It feels like researchers are finally starting to expand their thinking about how images can be captured, and in the process are coming up with some cool new ideas. Whether it’s Lytro or this new project, it seems like we have some cool photography stuff on the horizon!
Troy, N.Y. – New miniature image-capturing technology powered by water, sound, and surface tension could lead to smarter and lighter cameras in everything from cell phones and automobiles to autonomous robots and miniature spy planes.
Researchers at Rensselaer Polytechnic Institute have designed and tested an adaptive liquid lens that captures 250 pictures per second and requires considerably less energy to operate than competing technologies.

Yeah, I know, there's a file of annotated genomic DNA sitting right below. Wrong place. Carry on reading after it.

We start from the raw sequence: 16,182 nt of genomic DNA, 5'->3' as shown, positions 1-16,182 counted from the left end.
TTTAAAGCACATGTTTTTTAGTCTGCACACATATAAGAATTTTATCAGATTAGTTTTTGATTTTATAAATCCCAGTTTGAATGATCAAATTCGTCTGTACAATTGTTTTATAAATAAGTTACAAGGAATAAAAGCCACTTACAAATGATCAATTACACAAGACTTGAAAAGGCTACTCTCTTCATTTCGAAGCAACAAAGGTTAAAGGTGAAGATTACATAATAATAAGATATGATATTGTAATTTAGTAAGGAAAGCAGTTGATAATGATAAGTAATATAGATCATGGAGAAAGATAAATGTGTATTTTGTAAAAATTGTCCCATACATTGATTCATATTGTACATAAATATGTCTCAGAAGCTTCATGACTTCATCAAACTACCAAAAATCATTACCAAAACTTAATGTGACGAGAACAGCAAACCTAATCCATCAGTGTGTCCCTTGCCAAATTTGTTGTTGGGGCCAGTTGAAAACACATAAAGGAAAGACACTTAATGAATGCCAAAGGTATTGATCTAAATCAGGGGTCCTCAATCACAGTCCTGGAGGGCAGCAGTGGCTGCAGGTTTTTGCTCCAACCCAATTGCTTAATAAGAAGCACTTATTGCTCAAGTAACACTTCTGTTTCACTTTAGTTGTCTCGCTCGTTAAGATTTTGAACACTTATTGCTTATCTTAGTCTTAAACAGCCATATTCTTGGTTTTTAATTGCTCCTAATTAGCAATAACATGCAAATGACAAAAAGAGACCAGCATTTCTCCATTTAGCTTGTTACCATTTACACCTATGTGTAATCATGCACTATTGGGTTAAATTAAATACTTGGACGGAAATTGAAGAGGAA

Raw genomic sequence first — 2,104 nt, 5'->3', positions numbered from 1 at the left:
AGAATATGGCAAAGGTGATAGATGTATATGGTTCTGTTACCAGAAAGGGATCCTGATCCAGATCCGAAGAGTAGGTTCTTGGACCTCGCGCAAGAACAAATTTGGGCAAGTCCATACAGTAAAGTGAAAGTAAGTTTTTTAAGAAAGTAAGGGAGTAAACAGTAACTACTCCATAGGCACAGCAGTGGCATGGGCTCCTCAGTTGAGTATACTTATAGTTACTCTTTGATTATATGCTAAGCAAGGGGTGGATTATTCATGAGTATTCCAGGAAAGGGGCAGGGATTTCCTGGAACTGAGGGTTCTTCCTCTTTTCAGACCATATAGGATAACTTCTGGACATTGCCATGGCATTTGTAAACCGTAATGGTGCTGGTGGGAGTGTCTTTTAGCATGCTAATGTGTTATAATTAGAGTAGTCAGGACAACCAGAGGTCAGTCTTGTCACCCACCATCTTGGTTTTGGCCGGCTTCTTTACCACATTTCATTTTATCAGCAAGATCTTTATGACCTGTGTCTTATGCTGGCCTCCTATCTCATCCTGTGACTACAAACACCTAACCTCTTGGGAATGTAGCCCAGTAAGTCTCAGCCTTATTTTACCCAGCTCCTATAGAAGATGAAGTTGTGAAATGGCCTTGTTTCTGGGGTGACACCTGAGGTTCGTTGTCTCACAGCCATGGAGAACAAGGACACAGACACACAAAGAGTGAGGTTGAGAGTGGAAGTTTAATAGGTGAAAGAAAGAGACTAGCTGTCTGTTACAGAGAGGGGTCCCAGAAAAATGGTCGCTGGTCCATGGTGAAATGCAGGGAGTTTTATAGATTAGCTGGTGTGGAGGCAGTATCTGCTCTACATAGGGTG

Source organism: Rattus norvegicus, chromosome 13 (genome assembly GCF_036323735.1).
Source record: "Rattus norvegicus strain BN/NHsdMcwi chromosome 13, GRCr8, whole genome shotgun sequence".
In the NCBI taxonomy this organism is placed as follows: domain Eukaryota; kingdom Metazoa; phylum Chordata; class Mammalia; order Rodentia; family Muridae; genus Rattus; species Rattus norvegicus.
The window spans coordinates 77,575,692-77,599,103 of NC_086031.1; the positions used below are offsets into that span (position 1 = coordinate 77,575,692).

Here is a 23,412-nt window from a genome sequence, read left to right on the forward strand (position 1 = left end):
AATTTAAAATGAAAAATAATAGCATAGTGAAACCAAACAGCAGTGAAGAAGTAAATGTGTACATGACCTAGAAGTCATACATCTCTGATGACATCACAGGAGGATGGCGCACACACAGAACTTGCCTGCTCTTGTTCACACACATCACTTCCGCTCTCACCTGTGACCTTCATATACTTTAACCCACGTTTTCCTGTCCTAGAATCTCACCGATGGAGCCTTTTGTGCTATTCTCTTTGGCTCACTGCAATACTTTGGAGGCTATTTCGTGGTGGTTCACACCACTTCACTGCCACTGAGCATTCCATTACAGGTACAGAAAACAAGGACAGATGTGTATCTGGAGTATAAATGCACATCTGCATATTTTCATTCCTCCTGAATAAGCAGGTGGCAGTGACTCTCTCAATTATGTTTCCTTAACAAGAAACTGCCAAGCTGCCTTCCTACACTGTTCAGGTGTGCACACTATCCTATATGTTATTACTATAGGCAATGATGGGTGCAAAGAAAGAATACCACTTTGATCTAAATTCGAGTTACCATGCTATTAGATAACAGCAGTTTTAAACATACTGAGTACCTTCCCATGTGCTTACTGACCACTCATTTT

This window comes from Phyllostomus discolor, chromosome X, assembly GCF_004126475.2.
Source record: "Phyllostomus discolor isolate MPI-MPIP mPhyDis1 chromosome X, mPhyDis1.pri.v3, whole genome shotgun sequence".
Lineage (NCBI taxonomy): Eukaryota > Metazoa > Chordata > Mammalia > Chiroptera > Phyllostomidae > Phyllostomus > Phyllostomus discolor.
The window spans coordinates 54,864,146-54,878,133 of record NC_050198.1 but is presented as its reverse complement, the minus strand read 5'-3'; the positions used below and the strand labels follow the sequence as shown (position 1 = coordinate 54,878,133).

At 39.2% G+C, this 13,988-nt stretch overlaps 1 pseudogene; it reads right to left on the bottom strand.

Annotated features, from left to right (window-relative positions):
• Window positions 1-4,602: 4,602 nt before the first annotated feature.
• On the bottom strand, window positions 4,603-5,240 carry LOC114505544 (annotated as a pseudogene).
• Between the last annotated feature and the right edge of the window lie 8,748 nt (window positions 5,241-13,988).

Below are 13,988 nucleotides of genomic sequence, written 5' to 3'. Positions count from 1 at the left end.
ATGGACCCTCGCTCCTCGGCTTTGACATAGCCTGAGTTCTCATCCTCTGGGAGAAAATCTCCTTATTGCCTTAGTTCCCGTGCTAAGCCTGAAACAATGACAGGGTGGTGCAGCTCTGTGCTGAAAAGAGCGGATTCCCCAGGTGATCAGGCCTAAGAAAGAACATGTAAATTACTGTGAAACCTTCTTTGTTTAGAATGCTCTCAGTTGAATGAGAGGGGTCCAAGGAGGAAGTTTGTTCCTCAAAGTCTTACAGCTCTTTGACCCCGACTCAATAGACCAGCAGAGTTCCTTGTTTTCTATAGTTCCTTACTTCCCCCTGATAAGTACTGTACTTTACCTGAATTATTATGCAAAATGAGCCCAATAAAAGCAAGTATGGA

The lens is made up of a pair of water droplets, which vibrate back and forth upon exposure to a high-frequency sound, and in turn change the focus of the lens. By using imaging software to automatically capture in-focus frames and discard any out of focus frames, the researchers can create streaming images from lightweight, low-cost, high-fidelity miniature cameras.
“The lens is easy to manipulate, with very little energy, and it’s almost always in focus – no matter how close or far away it is from an object,” said project leader Amir H. Hirsa, professor and associate department head for graduate studies in the Department of Mechanical, Aerospace and Nuclear Engineering at Rensselaer. “There is no need for high voltages or other exotic activation mechanisms, which means this new lens may be used and integrated into any number of different applications and devices.”